Union Station was originally built in 1906 by the five railroad companies that operated in Meridian. Only the east wing is original.
Backstory and Context
Railroading began in Meridian when the Mobile & Ohio and the Alabama and Vicksburg Railroads arrived in the 1850s. From that point forward, railroading grew and Meridian became the largest city in the state by 1900. As noted above, five railroads operated in the city, with 44 coming and going each day. It cost $250,000 to build the depot and it opened in August 1906. The original tower was torn down in the 1940s and the rest of the building, except for the east wing, was demolished in 1966. In the early 1990s, the city started to examine the possibility of building an intermodal station. After years of planning and construction, the project was completed in December 1997.
In 1979, the depot was added to the Union Station Historic District. This district was later incorporated into and ultimately replaced by the Meridian Downtown Historic District, which also includes the former Meridian Urban Center Historic District.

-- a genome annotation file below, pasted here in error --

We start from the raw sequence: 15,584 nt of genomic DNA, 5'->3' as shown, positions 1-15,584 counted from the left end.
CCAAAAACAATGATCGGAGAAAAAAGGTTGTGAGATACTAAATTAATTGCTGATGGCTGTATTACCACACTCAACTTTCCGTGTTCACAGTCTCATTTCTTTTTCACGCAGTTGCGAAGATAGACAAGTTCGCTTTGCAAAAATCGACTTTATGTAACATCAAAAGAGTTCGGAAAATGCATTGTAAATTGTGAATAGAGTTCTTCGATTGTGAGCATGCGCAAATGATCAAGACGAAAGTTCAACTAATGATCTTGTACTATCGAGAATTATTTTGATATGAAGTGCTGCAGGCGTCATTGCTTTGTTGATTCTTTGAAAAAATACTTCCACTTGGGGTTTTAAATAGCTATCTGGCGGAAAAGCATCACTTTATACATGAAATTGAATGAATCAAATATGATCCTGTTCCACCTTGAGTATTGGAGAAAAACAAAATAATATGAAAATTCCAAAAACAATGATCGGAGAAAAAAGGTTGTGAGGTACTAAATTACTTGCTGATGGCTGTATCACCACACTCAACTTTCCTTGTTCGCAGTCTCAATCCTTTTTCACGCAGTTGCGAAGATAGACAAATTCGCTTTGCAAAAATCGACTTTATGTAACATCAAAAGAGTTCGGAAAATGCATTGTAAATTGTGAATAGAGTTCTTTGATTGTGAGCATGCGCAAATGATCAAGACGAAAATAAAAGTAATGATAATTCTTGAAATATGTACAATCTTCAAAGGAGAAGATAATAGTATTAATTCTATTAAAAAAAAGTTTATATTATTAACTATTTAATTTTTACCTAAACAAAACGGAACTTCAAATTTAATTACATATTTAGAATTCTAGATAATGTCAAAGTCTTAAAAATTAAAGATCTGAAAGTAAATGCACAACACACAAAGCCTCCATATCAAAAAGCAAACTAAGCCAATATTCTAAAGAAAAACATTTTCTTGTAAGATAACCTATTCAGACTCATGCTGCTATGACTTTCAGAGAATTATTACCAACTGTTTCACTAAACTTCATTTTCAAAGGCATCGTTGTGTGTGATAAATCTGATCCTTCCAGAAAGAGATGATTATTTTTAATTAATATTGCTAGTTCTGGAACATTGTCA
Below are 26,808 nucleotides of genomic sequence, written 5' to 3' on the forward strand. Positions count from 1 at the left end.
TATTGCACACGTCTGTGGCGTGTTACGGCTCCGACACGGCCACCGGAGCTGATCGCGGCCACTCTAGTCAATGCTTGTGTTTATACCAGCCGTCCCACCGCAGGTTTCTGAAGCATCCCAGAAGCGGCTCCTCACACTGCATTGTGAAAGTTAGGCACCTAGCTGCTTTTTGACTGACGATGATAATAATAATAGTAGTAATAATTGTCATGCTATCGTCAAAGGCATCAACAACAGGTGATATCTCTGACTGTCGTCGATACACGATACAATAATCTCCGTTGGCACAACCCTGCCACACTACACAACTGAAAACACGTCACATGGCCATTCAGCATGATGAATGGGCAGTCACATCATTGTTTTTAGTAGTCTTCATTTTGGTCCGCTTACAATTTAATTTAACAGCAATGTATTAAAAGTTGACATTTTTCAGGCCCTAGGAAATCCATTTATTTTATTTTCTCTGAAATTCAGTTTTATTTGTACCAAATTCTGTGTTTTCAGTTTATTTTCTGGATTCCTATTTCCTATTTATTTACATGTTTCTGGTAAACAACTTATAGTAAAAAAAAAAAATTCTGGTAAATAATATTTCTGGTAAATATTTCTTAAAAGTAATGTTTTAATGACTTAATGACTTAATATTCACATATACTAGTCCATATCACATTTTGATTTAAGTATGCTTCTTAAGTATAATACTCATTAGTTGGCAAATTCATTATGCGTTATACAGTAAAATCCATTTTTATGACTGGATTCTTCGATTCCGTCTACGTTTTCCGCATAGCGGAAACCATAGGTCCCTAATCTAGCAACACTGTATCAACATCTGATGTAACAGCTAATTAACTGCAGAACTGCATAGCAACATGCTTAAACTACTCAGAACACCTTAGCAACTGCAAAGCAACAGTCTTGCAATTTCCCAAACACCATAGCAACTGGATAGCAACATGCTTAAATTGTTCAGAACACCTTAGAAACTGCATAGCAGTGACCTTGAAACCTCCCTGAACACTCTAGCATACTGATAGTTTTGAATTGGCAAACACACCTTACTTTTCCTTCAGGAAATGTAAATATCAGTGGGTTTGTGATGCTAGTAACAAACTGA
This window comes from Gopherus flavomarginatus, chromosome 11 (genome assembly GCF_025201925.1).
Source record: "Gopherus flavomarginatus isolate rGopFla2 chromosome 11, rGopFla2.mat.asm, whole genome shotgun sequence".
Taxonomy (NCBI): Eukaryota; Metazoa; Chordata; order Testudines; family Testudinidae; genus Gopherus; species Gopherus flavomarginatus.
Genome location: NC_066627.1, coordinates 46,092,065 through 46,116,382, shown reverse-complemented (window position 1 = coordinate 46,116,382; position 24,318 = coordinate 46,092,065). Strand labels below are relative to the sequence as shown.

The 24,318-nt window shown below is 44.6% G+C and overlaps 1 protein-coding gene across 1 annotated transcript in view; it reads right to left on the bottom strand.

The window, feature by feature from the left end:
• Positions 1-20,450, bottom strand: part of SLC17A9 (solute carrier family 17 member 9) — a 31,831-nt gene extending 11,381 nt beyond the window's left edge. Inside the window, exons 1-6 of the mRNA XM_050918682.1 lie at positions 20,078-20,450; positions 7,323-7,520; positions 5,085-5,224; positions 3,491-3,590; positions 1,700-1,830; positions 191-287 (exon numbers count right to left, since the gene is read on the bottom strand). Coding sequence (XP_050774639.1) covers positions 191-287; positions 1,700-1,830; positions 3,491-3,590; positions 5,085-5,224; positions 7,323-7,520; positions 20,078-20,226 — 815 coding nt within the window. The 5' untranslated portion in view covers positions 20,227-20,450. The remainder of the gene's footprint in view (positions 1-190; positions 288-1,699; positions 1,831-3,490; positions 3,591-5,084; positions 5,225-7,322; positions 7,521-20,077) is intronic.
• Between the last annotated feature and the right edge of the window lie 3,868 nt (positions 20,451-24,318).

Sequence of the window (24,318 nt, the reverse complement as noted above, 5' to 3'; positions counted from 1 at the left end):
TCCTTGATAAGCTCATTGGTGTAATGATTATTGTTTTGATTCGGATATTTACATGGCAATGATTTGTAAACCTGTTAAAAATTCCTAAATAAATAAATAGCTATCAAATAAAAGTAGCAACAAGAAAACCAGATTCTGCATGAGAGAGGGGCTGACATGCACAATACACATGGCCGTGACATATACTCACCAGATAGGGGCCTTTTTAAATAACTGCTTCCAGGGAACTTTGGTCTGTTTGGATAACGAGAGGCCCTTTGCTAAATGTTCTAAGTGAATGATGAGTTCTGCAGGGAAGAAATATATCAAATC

"Meridian, MS – Union Station (MEI)." The Great American Stations. Accessed January 11, 2020. http://www.greatamericanstations.com/stations/meridian-ms-mei.
"Union Station." City of Meridian. Retrieved from the WebArchive on January 11, 2020. https://web.archive.org/web/20080509171013/http://www.meridianms.org/transportunionstation.html
"Union Station Historic District." National Park Service - National Register of Historic Places Nomination Form. December 18, 1979. https://npgallery.nps.gov/GetAsset/368d15d9-ede4-4e00-bddb-59c9f43c7670.
All images via Wikimedia Commons: https://commons.wikimedia.org/wiki/Category:Union_Station_(Meridian,_Mississippi)